In the days following massive 24 March 2018 demonstrations around the world advocating for more stringent gun laws in the United States sparked by survivors of a mass shooting in Florida the month before that left seventeen people dead, the conspiracy theorist world convulsed as it attempted to create and promulgate rumors to discredit the faces of the movement.
One such rumor seized on a statement by Marjory Stoneman Douglas student David Hogg during an interview excerpted from a CBS documentary in which he said:
On the day of the shooting, I got my camera and got on my bike and rode as fast as I could three miles from my house to the school to get as much video and to get as many interviews as I could because I knew that this could not be another mass shooting.
Hogg, like many survivors of mass shootings, has already been accused of being a crisis actor and a fake student. The attacks only increased after he and a small group of fellow students formed a small, but outspoken group of gun-control advocates which swelled and coalesced into the huge #NeverAgain movement.
This fragment of a statement to CBS was offered up as proof by would-be detractors that Hogg was not actually on campus during the shooting, that he was at home and had to ride his bicycle with a camera through three ghoulish miles to play his part and take photographs of dead bodies after the fact. RedState.com, for example, wrote:
If Hogg was at school when the shooting began, saying he heard gunshots and the fire alarm, then why is he talking about riding a bike three miles to get to school on the day of the shooting?
I lived one mile from my high school, and rode my bike freshman year. I’m well aware of what it takes physically to ride that distance. Assuming Hogg was in very athletic shape, he may have been able to ride a bicycle around 15 mph or slightly faster. Stoneman Douglas High School is bordered by several major highways and roads, and I don’t know Hogg’s exact route, but he would have undoubtedly had some delays due to traffic and crossing those busy streets.
Best case scenario, if Hogg were at home, left immediately once he heard the news, and had an adrenalin-fueled ride at his highest possible speed, it would still have taken him about 15 to 20 minutes or even longer to get to campus.
This claim also reverberated through other far right blogs:
“39 Days” has not yet aired, but an excerpt posted online by CBS News (and included below) includes interviews with the students leading the gun control movement, including Hogg, Delaney Tarr, Cameron Kasky, and Emma Gonzalez. Hogg, who describes himself as a “student journalist,” admits he was at home at the time of the shooting, but rode his bike to school to “get as many interviews as I could.”
The rumor was immediately picked up and disseminated through social media:
However, the documentary clip was taken out of context. As Hogg has said in multiple interviews, and has been corroborated by multiple witnesses, Hogg was sitting in class when the shooting began:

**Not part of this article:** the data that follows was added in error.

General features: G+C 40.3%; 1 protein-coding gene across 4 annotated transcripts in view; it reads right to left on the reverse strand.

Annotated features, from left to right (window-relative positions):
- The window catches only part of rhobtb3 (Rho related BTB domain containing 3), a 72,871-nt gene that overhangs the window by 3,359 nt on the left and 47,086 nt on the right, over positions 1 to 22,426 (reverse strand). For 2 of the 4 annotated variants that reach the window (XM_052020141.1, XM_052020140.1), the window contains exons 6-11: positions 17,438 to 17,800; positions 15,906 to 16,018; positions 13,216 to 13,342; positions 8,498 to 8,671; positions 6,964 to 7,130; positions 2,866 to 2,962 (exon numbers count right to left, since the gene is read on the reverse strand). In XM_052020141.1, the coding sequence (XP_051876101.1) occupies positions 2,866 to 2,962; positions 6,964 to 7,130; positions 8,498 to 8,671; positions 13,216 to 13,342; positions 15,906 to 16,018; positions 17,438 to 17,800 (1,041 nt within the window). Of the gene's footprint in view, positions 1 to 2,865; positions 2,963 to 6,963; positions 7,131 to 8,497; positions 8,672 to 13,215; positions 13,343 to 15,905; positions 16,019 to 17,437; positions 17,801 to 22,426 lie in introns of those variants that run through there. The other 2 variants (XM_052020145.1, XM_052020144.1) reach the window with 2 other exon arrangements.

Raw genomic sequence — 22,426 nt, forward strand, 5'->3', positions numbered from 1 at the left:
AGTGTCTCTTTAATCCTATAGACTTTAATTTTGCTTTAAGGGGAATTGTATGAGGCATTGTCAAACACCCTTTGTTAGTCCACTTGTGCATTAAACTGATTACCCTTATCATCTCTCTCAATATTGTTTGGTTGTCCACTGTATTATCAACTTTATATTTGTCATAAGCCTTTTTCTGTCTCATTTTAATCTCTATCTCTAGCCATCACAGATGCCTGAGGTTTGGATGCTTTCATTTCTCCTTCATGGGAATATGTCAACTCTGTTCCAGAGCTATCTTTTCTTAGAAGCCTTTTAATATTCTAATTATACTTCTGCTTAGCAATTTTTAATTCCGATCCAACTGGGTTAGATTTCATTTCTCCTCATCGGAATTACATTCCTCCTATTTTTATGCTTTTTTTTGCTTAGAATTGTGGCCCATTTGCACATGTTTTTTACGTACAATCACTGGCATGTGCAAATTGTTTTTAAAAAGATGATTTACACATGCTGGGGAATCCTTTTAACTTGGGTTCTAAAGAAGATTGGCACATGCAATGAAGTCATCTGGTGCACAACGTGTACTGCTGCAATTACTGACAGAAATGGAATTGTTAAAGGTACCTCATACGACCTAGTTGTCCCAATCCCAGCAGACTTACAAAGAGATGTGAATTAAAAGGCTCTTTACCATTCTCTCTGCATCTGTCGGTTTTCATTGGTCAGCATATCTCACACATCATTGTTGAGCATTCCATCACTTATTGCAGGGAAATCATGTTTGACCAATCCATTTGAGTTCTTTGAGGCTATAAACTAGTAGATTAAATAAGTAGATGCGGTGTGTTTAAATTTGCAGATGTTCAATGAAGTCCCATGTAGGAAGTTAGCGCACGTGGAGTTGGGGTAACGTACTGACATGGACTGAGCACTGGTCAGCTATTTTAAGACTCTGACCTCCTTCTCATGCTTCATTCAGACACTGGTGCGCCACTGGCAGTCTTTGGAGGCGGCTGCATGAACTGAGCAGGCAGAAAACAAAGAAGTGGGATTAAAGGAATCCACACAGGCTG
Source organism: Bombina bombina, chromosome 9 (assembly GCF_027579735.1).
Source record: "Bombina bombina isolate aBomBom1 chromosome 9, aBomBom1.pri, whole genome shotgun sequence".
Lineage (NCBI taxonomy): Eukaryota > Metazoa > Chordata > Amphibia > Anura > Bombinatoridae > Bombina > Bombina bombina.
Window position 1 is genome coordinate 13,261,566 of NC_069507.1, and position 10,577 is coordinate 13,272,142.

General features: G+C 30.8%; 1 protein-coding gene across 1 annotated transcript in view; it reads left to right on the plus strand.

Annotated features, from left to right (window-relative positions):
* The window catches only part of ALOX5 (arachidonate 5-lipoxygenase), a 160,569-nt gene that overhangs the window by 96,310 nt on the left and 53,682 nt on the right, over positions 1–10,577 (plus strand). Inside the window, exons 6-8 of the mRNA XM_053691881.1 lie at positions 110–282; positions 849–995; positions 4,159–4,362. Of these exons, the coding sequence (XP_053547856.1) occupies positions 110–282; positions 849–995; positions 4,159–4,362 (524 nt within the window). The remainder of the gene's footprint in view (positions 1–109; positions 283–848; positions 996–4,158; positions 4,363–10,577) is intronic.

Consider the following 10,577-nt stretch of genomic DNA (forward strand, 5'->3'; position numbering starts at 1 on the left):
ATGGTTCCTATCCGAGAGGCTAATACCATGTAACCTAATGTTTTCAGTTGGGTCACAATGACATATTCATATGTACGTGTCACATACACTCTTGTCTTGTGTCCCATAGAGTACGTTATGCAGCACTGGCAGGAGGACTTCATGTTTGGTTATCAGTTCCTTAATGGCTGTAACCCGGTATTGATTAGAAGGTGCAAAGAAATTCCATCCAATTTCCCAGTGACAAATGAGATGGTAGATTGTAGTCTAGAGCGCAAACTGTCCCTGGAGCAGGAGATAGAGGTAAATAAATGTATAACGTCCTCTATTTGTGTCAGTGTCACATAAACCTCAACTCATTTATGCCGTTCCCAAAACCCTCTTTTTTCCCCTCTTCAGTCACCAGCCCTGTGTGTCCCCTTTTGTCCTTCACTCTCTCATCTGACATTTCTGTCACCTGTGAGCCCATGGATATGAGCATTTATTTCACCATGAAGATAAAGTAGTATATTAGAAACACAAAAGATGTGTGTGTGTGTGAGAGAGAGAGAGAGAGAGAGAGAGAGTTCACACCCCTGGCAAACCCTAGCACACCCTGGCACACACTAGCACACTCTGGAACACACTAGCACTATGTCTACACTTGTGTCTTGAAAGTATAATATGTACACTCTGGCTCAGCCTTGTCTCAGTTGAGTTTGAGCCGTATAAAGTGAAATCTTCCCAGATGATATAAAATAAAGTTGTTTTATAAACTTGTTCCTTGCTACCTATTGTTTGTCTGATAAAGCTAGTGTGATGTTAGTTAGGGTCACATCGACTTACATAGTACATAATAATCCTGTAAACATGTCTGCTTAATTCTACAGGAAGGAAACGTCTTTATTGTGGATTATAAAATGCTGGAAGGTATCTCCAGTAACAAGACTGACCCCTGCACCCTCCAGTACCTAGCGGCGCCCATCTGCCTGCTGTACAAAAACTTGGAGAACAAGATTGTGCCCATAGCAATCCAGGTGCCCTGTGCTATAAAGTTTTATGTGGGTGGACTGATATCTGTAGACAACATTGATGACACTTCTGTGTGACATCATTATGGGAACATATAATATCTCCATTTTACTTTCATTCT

His father worked in law enforcement, and taught him about weapons and how to handle them. So when Hogg heard a “pop” while sitting in an AP environmental science class around 2:30 p.m. Wednesday, he told his teacher it sounded strangely like a gunshot. But there had been a fire drill that very morning and talk of a “Code Red” exercise to prepare for an active shooter. This must just be a surprise drill, he reasoned.
And then the fire alarm sounded. Dutifully acting on it, Hogg and other students tried to exit the building. A janitor — Hogg doesn’t know his name but calls him an angel — knew where the shots were coming from and sent the students back. Then a culinary arts teacher, Ashley Kurth, pulled Hogg and others inside, locked the door, and made them hide in a closet. Checking Twitter and Instagram, Hogg — who’s an editor at the school’s TV station — found the news that the shooting was real and ongoing.
The shots continued for what felt like an eternity. Hogg considered the possibility that he would not live to see the end of the day.
Hogg returned to his high school later that day, in the evening, specifically to document the aftermath of the shooting he had just experienced:
At 6 pm after the shooting, I took my camera, got on my bike. I rode in basically twilight. And I ride my bike three miles down winding sidewalks and find my way to the school, as I’ve done in previous years. All the while, I was making sure my camera bag didn’t rip open, because if you zip it a certain way, the camera falls out, and it would be destroyed.
I start shooting B-roll, and I see Fox News over there. I knew I wanted to talk on the news and make sure there was advocacy, especially with so many people from the [National Rifle Association] and different gun-toting Americans who watch Fox News. I went on the day of [the shooting], and said, “There cannot be another mass shooting,” and I think that’s partially why. But also other people started saying that at the same time.
I’m looking at the school right now. You can see bullet holes in the windows. It’s insane, and the fact that there’s more bullet holes in those windows than bills that have been proposed and passed to save these kids’ lives is disgusting.
RedState.com included a portion of that interview in their retraction of their original story:
After reviewing all of this, it appears that the problem was that CBS included a very confusing quote without context. Hogg was on campus during the shooting and returned several hours later to interview people across the street. The original story remains below, in strikethrough. I am sorry for the error and have updated the post accordingly.
Rumpf, Sarah. “UPDATE: CBS Video Confusing. Hogg Was On Campus.”
Redstate.org. 26 March 2018.
Rumpf, Sarah. “It Was A Mistake. It Was Wrong. And I’m Sorry.”
Redstate.org. 28 March 2018.